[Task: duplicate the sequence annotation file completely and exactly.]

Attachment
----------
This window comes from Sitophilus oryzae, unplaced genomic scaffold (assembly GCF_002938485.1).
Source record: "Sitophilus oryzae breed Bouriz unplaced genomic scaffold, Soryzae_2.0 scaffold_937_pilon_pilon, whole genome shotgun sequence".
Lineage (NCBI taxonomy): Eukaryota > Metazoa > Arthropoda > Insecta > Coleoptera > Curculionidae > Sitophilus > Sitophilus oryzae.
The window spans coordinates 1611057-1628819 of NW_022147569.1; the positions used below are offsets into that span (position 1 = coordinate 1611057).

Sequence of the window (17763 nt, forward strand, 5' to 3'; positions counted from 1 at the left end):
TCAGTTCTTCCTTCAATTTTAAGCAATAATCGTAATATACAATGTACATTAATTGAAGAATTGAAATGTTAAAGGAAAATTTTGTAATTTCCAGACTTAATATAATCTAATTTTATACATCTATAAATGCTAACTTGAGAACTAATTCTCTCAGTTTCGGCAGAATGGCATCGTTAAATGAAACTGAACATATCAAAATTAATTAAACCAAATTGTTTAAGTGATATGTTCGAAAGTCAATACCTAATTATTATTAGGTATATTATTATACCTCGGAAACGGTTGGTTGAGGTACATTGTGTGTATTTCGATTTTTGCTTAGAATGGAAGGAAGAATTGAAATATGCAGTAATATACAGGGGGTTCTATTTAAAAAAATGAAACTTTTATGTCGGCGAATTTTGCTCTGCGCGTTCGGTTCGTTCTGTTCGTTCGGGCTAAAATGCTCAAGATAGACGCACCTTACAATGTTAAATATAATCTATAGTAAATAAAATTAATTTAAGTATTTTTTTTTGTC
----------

This window comes from Sitophilus oryzae, unplaced genomic scaffold (assembly GCF_002938485.1).
Source record: "Sitophilus oryzae breed Bouriz unplaced genomic scaffold, Soryzae_2.0 scaffold_937_pilon_pilon, whole genome shotgun sequence".
Lineage (NCBI taxonomy): Eukaryota > Metazoa > Arthropoda > Insecta > Coleoptera > Curculionidae > Sitophilus > Sitophilus oryzae.
The window spans coordinates 1611057-1628819 of NW_022147569.1; the positions used below are offsets into that span (position 1 = coordinate 1611057).

Sequence of the window (17763 nt, forward strand, 5' to 3'; positions counted from 1 at the left end):
TCAGTTCTTCCTTCAATTTTAAGCAATAATCGTAATATACAATGTACATTAATTGAAGAATTGAAATGTTAAAGGAAAATTTTGTAATTTCCAGACTTAATATAATCTAATTTTATACATCTATAAATGCTAACTTGAGAACTAATTCTCTCAGTTTCGGCAGAATGGCATCGTTAAATGAAACTGAACATATCAAAATTAATTAAACCAAATTGTTTAAGTGATATGTTCGAAAGTCAATACCTAATTATTATTAGGTATATTATTATACCTCGGAAACGGTTGGTTGAGGTACATTGTGTGTATTTCGATTTTTGCTTAGAATGGAAGGAAGAATTGAAATATGCAGTAATATACAGGGGGTTCTATTTAAAAAAATGAAACTTTTATGTCGGCGAATTTTGCTCTGCGCGTTCGGTTCGTTCTGTTCGTTCGGGCTAAAATGCTCAAGATAGACGCACCTTACAATGTTAAATATAATCTATAGTAAATAAAATTAATTTAAGTATTTTTTTTTGTC